Mishac K. Yegian
Akram N. Alshawabkeh, Thomas Sheahan, Dionisio Bernal
Date of Award
Doctor of Philosophy
Department or Academic Unit
College of Engineering. Department of Civil and Environmental Engineering.
earthquakes, liquefaction mitigation, sands
Soil liquefaction, Soil mechanics, Soil stabilization
Civil and Environmental Engineering
Liquefaction of sands is an earthquake-induced phenomenon that can cause devastating damages to our built environment. Liquefaction mostly occurs in loose saturated sands when subjected to repeated or seismic loading, due to excess pressure generation of incompressible pore water. This research reports on developing a new liquefaction mitigating technique referred to as Induced Partial Saturation (IPS) which will be a cost-effective and practical solution for new as well as existing structures. The liquefaction mitigation measure that was explored improves earthquake resistance of loose saturated sands by introducing some amount of gas/air in the voids of the sand. Preliminary research performed by Eseller (2004) and Yegian et al. (2007) demonstrated that IPS can be a potential mitigation measure against liquefaction. This research further evaluates in depth the seismic response and liquefaction benefit of sands mitigated by IPS as well as it investigates the sustainability of IPS in sands under various conditions in nature through an integrated experimental and analytical research program.
The short- and long-term sustainability of entrapped gas/air bubbles was tested in large scale experimental setups under hydrostatic, and upward, downward, and lateral hydraulic gradients as well as under horizontal excitation. A cyclic simple shear liquefaction box (CSSLB) was designed and manufactured which can induce uniform shear strains in a sand specimen through the use of a shaking table. The CSSLB is versatile and accommodates the insertion of various types of transducers needed in this research. A new laboratory IPS technique was developed to prepare partially saturated sand specimens with uniformly distributed gas bubbles and at controllable degrees of saturations. The new technique involved mixing dry sand with a dental product "Efferdent" (main ingredient being an oxygen source: Sodium Perborate) and raining the mixture in water leading to generation of oxygen gas bubbles in the voids. Then the uniformity of the soil characteristics (relative density and degree of saturation) of sand specimens prepared by IPS was evaluated using a multiple P and S wave measurement facility that was developed for use in large soil specimens. The P-S wave measurement set-up was used to investigate the potential use of P-wave measurements as a means for estimating partial degree of saturation in sands. After evaluating the soil characteristics, cyclic simple shear strain tests were performed on fully and partially saturated sand specimens prepared by IPS. The effect of important parameters including relative density, degree of saturation, induced shear strain levels, initial effective stresses, and applied number of cycles, on excess pore water pressure ratio (ru) generated in sand specimens was investigated through a series of cyclic simple shear strain tests. Finally, an empirical model (RuPSS, excess pore water pressure ratio (ru) in Partially Saturated Sands) was developed to predict excess pore water pressure ratios in partially saturated sands. The model was based on the experimental data obtained from the cyclic simple shear strain tests.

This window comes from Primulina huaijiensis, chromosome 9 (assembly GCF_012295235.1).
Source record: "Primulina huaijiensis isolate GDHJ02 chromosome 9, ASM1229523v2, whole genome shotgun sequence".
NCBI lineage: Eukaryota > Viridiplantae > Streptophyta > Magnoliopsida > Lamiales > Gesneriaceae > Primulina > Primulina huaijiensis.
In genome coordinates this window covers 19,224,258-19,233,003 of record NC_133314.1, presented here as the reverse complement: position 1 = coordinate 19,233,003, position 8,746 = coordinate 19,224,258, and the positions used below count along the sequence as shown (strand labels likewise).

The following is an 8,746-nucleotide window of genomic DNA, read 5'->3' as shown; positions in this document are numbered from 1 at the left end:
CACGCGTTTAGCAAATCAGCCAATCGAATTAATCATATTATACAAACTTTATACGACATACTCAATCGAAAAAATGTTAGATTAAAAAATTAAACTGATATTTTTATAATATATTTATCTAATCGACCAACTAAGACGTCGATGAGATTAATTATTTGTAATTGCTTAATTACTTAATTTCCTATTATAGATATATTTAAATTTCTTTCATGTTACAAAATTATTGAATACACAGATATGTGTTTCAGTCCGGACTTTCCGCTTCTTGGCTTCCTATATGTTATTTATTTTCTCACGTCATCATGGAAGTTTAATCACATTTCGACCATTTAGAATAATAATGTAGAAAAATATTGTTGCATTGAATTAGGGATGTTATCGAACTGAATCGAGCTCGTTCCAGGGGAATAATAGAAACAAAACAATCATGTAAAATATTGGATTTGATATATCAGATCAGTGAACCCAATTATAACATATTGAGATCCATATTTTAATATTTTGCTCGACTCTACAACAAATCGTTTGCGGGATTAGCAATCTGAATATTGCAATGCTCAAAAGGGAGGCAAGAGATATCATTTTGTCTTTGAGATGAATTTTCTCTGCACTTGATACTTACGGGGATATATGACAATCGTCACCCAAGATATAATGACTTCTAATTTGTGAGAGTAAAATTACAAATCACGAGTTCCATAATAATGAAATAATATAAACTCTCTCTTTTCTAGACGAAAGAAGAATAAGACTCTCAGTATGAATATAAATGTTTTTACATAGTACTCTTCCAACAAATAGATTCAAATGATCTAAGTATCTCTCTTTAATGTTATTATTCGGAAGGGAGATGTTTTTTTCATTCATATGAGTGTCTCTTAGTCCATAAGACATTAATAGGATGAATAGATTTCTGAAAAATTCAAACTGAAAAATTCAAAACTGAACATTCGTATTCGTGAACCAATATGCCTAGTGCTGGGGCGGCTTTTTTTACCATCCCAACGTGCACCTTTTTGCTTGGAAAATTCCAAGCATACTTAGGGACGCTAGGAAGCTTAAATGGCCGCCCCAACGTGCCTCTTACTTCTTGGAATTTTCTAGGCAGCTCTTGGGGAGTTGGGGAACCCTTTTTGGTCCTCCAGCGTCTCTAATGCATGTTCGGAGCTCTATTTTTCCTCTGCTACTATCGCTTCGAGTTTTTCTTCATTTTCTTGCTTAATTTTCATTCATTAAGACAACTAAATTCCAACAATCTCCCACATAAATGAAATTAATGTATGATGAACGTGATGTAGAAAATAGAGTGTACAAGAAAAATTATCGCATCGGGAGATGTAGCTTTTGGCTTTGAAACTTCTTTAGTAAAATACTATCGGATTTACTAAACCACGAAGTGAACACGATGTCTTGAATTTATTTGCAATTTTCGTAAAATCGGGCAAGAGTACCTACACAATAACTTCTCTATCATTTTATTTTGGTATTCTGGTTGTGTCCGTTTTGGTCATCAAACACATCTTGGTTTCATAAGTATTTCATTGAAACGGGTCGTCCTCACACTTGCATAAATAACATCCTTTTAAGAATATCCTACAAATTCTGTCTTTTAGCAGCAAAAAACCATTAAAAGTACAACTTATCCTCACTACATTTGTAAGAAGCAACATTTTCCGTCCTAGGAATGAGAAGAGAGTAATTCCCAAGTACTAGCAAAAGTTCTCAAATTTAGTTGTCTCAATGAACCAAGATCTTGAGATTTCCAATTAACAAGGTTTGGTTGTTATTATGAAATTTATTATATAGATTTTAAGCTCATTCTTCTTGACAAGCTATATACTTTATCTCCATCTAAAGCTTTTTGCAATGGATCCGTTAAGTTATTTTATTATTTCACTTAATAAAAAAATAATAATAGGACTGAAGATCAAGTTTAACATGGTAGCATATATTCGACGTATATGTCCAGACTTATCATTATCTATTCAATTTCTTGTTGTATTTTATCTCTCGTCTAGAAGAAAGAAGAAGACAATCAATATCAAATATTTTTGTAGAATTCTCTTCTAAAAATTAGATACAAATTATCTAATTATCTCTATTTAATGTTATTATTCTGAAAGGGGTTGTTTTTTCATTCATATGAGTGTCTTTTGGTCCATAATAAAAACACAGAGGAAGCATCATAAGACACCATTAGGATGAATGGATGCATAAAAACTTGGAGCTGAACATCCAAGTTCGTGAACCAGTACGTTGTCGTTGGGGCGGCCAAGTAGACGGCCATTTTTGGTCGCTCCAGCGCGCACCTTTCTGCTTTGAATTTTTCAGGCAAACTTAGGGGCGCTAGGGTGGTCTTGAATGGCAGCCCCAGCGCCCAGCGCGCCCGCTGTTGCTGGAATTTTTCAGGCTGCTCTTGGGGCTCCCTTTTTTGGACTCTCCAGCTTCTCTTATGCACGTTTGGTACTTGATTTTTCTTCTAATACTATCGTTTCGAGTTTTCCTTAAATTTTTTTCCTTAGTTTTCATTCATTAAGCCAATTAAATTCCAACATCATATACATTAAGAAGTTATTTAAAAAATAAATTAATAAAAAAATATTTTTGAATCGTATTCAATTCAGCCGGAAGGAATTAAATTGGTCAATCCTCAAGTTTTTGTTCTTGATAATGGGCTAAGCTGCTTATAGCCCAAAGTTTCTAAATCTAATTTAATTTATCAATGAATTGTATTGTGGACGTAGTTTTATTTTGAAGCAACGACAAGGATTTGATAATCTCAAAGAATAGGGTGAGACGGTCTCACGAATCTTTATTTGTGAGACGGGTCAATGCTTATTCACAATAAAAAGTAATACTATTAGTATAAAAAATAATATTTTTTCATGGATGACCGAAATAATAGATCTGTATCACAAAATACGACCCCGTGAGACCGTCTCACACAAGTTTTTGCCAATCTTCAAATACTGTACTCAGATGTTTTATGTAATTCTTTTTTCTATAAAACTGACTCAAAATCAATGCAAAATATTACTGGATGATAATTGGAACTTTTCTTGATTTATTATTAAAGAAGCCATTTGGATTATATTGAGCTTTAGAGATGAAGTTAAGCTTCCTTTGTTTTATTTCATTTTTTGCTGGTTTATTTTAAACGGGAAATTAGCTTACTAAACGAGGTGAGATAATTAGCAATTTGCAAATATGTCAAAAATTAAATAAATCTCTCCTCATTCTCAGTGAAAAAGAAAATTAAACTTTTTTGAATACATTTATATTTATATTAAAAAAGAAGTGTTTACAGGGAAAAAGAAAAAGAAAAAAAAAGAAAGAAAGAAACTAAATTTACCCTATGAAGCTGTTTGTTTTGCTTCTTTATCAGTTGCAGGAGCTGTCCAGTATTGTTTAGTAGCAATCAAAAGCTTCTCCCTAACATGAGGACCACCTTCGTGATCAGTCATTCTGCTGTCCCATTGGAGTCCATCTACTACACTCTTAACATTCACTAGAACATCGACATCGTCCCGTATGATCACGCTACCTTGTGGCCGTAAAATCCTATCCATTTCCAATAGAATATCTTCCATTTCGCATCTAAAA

The results from this research show that gas/air bubbles entrapped in sand specimens by IPS remain in the voids even under various flow and ground shaking conditions encountered in nature. It was confirmed by the P and S wave measurements that the new IPS laboratory technique is capable of achieving uniform partially saturated sand specimens. Also P wave measurements performed in partially saturated sand specimens at several degrees of saturation demonstrated that contrary to published information, P wave velocity can not provide estimate of degree of saturation (S) for S< 90%. According to cyclic simple shear strain tests, IPS prevents sands from liquefying by limiting maximum ru (rumax) to less than 1. Also, IPS leads to increased number of cycles required to reach rumax, thus resulting in smaller values of excess pore pressures during small to moderate earthquakes. Also, excess pore water pressure ratio is reduced in specimens with lower degrees of saturation, higher relative densities and under lower strain amplitudes. The developed empirical model RuPSS predicts excess pore water pressure ratio in partially saturated sands during earthquakes by incorporating the effects of degree of saturation (S), relative density (Dr), initial effective stress (σv'), the induced shear strain amplitude (γ) and earthquake magnitude (M). The developed model can be used in field applications of IPS, by providing predictions of either ru for a design level S, or S for a limiting value of ru.
Esra Ece Eseller-Bayat
Eseller-Bayat, Esra Ece, "Seismic response and prevention of liquefaction failure of sands partially saturated through introduction of gas bubbles" (2009). Civil Engineering Dissertations. Paper 8. http://hdl.handle.net/2047/d20000133
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